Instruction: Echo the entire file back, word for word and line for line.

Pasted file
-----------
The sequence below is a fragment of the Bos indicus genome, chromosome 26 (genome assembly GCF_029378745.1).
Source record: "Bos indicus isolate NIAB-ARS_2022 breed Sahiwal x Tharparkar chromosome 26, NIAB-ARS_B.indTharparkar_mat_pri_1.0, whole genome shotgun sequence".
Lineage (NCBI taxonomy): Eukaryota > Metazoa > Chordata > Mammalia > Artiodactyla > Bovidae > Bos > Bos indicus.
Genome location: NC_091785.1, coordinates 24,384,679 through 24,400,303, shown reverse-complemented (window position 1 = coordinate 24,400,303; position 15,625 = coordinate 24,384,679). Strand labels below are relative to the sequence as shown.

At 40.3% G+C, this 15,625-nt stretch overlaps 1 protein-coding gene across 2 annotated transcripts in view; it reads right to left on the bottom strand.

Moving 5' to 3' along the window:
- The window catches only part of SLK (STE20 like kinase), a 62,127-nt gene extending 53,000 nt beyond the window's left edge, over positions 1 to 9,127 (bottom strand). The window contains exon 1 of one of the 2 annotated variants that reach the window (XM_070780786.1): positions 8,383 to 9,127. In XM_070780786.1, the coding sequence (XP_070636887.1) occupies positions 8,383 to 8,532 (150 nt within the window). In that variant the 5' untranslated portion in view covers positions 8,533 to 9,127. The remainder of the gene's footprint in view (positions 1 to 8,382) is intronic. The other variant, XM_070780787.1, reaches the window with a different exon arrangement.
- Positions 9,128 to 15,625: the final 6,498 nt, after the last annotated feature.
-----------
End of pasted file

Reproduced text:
The sequence below is a fragment of the Bos indicus genome, chromosome 26 (genome assembly GCF_029378745.1).
Source record: "Bos indicus isolate NIAB-ARS_2022 breed Sahiwal x Tharparkar chromosome 26, NIAB-ARS_B.indTharparkar_mat_pri_1.0, whole genome shotgun sequence".
Lineage (NCBI taxonomy): Eukaryota > Metazoa > Chordata > Mammalia > Artiodactyla > Bovidae > Bos > Bos indicus.
Genome location: NC_091785.1, coordinates 24,384,679 through 24,400,303, shown reverse-complemented (window position 1 = coordinate 24,400,303; position 15,625 = coordinate 24,384,679). Strand labels below are relative to the sequence as shown.

At 40.3% G+C, this 15,625-nt stretch overlaps 1 protein-coding gene across 2 annotated transcripts in view; it reads right to left on the bottom strand.

Moving 5' to 3' along the window:
- The window catches only part of SLK (STE20 like kinase), a 62,127-nt gene extending 53,000 nt beyond the window's left edge, over positions 1 to 9,127 (bottom strand). The window contains exon 1 of one of the 2 annotated variants that reach the window (XM_070780786.1): positions 8,383 to 9,127. In XM_070780786.1, the coding sequence (XP_070636887.1) occupies positions 8,383 to 8,532 (150 nt within the window). In that variant the 5' untranslated portion in view covers positions 8,533 to 9,127. The remainder of the gene's footprint in view (positions 1 to 8,382) is intronic. The other variant, XM_070780787.1, reaches the window with a different exon arrangement.
- Positions 9,128 to 15,625: the final 6,498 nt, after the last annotated feature.